Archive for March 25th, 2013

Perverse Incentives IV: Economies of Forced Labour

[ US & Them IUs & Them IIUs & Them IIIUs & Them IV ]

No other society in human history has ever imprisoned so many of its own citizens for the purpose of crime control.
                Marc Mauer, The Race to Incarcerate

cannabis-handcuffsThe US state of California imprisons more people than the Federal Bureau of Prisons. That state alone incarcerates more citizens than France, Great Britain, Germany, Japan, Singapore, and the Netherlands combined. The United States as a whole imprisons nearly two million people. The US locks up, proportionately and absolutely, more of its citizens than Soviet Russia under Stalin. Estimates vary, but a likely figure is that half of those prisoners are non-violent marijuana users, and that’s why California locks up so many people. The primary enforcement regime for pot possession busts is administrated via state and local policing.

Eric Schlosser was writing about this at the Atlantic in 1998:

The prison boom in the United States is a recent phenomenon. Throughout the first three quarters of this century the nation’s incarceration rate remained relatively stable, at about 110 prison inmates for every 100,000 people. In the mid-1970s the rate began to climb, doubling in the 1980s and then again in the 1990s. The rate is now 445 per 100,000; among adult men it is about 1,100 per 100,000. During the past two decades roughly a thousand new prisons and jails have been built in the United States.

In other words, that explosion in incarceration tracks precisely with the increasingly punitive history of US drug prohibition. He goes on:

In 1980 about half the people entering state prison were violent offenders; in 1995 less than a third had been convicted of a violent crime. The enormous increase in America’s inmate population can be explained in large part by the sentences given to people who have committed nonviolent offenses. Crimes that in other countries would usually lead to community service, fines, or drug treatment—or would not be considered crimes at all—in the United States now lead to a prison term.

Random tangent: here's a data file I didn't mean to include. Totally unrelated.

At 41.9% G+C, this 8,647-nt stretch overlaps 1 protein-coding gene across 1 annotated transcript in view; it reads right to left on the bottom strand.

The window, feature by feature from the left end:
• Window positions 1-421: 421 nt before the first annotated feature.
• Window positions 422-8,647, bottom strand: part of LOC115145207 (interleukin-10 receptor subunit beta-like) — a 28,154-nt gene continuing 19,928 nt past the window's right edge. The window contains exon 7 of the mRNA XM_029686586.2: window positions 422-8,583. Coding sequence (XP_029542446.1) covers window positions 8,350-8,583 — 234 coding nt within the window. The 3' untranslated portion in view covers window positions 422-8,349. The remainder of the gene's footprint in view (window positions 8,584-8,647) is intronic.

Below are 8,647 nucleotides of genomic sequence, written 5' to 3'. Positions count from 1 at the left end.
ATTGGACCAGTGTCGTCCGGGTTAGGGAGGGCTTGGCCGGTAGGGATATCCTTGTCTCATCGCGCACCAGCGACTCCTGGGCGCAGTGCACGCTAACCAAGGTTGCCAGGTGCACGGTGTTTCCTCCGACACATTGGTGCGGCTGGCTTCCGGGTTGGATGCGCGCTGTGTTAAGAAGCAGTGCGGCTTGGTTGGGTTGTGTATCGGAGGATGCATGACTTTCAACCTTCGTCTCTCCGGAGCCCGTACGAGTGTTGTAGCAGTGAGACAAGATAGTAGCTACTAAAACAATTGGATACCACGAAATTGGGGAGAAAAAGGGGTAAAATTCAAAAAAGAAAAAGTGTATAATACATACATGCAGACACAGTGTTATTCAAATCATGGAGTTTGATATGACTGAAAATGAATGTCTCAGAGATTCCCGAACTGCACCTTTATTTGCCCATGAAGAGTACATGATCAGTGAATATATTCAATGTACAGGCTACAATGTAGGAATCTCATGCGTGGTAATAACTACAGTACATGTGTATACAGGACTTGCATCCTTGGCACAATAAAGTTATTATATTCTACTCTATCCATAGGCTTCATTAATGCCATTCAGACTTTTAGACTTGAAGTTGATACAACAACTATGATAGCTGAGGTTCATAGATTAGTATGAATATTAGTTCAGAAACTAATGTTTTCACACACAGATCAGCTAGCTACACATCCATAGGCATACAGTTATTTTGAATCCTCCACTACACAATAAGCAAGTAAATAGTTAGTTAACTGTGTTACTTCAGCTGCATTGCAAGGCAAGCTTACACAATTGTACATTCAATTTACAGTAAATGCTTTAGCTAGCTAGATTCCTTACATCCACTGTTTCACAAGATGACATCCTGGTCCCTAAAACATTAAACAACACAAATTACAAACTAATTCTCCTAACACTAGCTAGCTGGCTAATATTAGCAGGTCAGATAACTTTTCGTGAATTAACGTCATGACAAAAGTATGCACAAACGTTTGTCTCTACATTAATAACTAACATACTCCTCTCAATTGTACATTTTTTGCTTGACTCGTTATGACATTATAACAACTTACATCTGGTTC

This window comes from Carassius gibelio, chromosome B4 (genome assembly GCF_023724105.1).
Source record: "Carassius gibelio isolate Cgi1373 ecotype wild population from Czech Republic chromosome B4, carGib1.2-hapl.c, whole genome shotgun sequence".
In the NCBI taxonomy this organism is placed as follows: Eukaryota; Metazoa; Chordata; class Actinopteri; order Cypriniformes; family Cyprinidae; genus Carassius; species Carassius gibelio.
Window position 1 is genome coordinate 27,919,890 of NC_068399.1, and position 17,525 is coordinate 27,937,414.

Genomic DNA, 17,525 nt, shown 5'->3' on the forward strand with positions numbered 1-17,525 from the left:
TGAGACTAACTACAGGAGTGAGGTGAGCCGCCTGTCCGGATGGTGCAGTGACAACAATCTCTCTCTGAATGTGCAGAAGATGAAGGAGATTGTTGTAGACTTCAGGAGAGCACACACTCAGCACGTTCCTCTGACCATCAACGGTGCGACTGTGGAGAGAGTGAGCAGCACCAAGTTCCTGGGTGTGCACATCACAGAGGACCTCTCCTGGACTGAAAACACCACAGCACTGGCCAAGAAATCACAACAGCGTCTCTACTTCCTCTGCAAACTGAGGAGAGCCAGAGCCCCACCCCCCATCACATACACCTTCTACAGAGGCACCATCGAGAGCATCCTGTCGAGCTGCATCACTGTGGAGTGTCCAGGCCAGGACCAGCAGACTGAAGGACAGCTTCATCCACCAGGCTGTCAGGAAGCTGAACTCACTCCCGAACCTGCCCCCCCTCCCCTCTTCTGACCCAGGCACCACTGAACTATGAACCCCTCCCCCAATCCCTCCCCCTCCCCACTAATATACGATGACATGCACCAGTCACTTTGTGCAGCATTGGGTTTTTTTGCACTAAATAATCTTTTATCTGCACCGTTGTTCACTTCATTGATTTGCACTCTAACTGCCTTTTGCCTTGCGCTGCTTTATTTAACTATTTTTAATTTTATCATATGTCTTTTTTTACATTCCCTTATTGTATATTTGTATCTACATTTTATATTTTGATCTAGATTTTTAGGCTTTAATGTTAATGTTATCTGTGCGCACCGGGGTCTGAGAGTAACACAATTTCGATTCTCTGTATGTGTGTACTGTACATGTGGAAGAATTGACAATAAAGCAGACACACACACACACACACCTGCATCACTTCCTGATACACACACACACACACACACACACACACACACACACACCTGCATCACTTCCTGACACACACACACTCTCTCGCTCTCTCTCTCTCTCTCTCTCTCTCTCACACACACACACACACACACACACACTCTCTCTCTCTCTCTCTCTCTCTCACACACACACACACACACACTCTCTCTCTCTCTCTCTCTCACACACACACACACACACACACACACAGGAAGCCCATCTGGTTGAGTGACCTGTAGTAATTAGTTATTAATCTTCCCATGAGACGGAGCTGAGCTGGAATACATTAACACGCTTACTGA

That’s journalese for penny-ante possession convictions.

Three decades after the war on crime began, the United States has developed a prison-industrial complex—a set of bureaucratic, political, and economic interests that encourage increased spending on imprisonment, regardless of the actual need. […] private companies regard the roughly $35 billion spent each year on corrections not as a burden on American taxpayers but as a lucrative market. Since 1991 the rate of violent crime in the United States has fallen by about 20 percent, while the number of people in prison or jail has risen by 50 percent.

So the question is, who’s benefiting from this? When you see a public policy where the numbers make this little sense, somebody somewhere is making a whole ton of money. And the sums involved are very large indeed: this is from HuffPo in 2012.

At the federal level, the political action committees and executives of private prison companies have given at least $3.3 million to political parties, candidates, and their political action committees since 2001. The private prison industry has given more than $7.3 million to state candidates and political parties since 2001, including $1.9 million in 2010, the highest amount in the past decade.

No-one spends that much buying politicians if they’re not making considerably more than that as a result. So how do people extract Robber Baron profits from running prisons? Forced labour.

Perhaps the most disturbing aspect of this obstinate moral predicament presents itself in the private contracting of prisoners and their role in assembling vast quantities of military and commercial equipment. While the United States plunges itself into each new manufactured conflict under a wide range of fraudulent pretenses, it is interesting to note that all military helmets, ammunition belts, bulletproof vests, ID tags, uniforms, tents, bags and other equipment used by military occupation forces are produced by inmates in federal prisons across the US.